Clip Job: an excerpt every day from the Voice archives.
August 3, 1967, Vol. XII, No. 42
Solving the Race Problem: The Copulative Approach
By Josh Greenfeld
While the riots, rebellions, rumbles — call them what you will — rage these hot weeks, I read all the newspapers and magazines watch the TV newsreels and discussions, and I’m able to snatch but one small grim solace of amusement out of it all: The constant obstinacy and reluctance in facing the obvious solution by both white power politicians in Washington and black power champions in Newark. Out of Washington comes the usual talk of a crash program in new housing or a massive aid program to deal with Negro unemployment; out of Newark came bravado talk of a black state and a black party. However, it is a tragic-comedy index of our infantility as a nation, our immaturity as a people, that no important “respectable” leader of either establishment has publically suggested the simple, but ultimately eventual solution: the commingling of the races through acts of sexual congress and the admixtures of white and Negro and Puerto Rican and Indian bloods that would inevitably result.
Toynbee, of course, has pointed out that a drastic mixture of races is not only man’s fate but offers man his only salvation on an international level; and it holds no less true on the domestic scene. Indeed, it would offer an excellent starting point. I propose, therefore, massive interracial unions — perhaps even offering subsidies of sorts in backward areas; I suggest crash programs to dilute any illusions of purity — or superiority — held by any racial or ethnic strain. Such programs will take time to bear fruit but not any longer than would be required to provide better housing, better schooling, better job opportunities for present under-privileged racial minorities; and in fact, there is no reason why they could not operate concurrently. But certainly it is hoped that once problems of poverty are detached from labels of race — as they will be in the new mixed society — they can be dealt with more directly and conclusively. Indeed, many ideologies will lose their protective colorations and will have to change or adapt themselves to the new reality.
Refusals to come to grips with this ultimate solution, the insistence upon ignoring it by the official establishments, in no way discredits or disproves it, but rather serves to indicate the racist virulence — or neurotic defense mechanisms — that still reside deep-rootedly within the psyches of both white liberals and black radicals. White power and black power are all soluble through sexual power and we might as well admit it and proceed from there. The Negroes’ oft-neglected past is just as much a crock as the white man’s oft-exposed history and can be just as tyrannously and sentimentally delimiting. Being black is just as partial and incomplete a part of the continually evolving human experience as being white or yellow or aquamarine.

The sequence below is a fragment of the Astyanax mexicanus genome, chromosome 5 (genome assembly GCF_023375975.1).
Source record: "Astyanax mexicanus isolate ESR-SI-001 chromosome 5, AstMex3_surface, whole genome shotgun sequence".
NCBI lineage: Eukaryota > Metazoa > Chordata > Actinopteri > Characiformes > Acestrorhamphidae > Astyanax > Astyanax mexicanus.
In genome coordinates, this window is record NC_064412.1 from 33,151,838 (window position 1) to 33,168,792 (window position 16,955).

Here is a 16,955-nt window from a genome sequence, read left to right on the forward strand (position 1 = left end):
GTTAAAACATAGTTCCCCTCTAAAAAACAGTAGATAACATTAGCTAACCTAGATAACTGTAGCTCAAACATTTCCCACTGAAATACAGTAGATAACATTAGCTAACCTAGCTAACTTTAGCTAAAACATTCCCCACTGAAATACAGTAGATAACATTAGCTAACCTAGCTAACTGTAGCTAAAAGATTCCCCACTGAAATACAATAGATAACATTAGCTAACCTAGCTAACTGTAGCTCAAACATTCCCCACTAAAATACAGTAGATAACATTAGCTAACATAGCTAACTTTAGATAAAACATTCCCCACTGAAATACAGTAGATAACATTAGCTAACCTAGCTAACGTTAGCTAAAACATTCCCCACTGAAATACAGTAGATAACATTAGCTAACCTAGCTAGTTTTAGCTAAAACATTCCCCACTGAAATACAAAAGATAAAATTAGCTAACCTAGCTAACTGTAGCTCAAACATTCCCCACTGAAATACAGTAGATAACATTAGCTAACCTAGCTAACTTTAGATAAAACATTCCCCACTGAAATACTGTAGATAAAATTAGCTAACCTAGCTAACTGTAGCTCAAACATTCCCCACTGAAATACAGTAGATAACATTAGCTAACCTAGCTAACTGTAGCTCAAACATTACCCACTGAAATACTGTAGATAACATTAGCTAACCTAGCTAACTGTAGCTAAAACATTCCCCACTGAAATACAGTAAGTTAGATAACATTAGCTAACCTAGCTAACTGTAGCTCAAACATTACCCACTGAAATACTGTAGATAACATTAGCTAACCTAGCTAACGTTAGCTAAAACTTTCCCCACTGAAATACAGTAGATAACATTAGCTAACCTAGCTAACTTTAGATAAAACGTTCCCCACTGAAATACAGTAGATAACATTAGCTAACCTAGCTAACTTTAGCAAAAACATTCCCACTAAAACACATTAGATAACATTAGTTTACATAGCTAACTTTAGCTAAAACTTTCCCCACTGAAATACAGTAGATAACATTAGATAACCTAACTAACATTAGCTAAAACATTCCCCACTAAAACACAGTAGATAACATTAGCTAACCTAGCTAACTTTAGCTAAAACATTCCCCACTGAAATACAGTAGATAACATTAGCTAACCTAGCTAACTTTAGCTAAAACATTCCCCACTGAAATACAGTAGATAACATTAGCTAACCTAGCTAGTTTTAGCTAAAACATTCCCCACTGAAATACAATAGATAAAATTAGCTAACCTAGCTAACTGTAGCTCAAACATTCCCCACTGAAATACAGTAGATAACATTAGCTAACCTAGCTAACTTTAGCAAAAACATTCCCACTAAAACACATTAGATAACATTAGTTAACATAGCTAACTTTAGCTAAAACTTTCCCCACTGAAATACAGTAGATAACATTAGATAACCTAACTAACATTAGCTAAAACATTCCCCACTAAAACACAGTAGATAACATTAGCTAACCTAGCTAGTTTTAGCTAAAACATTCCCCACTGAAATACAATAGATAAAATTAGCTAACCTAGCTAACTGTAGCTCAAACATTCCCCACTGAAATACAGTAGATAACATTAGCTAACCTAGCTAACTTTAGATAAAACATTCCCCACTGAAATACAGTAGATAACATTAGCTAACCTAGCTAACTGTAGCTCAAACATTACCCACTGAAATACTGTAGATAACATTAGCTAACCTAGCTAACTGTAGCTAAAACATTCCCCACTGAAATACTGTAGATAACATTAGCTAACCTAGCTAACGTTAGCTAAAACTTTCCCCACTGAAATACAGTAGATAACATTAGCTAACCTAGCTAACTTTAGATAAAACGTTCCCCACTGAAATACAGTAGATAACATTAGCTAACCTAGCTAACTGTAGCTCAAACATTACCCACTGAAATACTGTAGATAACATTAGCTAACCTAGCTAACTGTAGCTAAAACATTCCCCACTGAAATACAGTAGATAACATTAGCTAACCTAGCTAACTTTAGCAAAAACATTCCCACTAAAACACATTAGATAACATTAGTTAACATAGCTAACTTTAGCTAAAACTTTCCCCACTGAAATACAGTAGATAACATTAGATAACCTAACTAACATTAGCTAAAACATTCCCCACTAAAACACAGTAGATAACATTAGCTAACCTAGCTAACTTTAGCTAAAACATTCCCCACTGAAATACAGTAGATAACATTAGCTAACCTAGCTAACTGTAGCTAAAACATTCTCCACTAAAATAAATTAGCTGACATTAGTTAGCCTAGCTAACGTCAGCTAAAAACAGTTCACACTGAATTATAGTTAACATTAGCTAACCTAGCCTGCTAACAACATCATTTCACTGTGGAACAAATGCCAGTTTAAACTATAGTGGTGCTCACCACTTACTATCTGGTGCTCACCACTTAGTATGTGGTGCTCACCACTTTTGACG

The suggestion I make, I know, is utterly un-original. But what dismays me, I must repeat, is that no leader — whether a Bobby Kennedy or a Nelson Rockefeller or an Adam Clayton Powell or a Stokely Carmichael — has seriously presented it as a matter for public forum and decision. For no matter how worldly and sophisticated, no matter how diverse and controversial their poses, they all seem to wear the same parochially ideological uniforms issued by the same official unreality — only their ranks and outfits are different.
We must think — and act — on a grander scale, on bigger and broader terms. We can no longer afford to bare ourselves only up to that point where we might truly begin to reveal ourselves. We must forcibly restructure and reformulate the problem before us: It is not the unfinished revolution of a race in America but the uncompleted evolution of a species on our planet that is at stake.
The cry of “Make Love,” I think, is perhaps a lot less picturesque and a lot more practical than it seems.
[Each weekday morning, we post an excerpt from another issue of the Voice, going in order from our oldest archives. Visit our Clip Job archive page to see excerpts back to 1956.]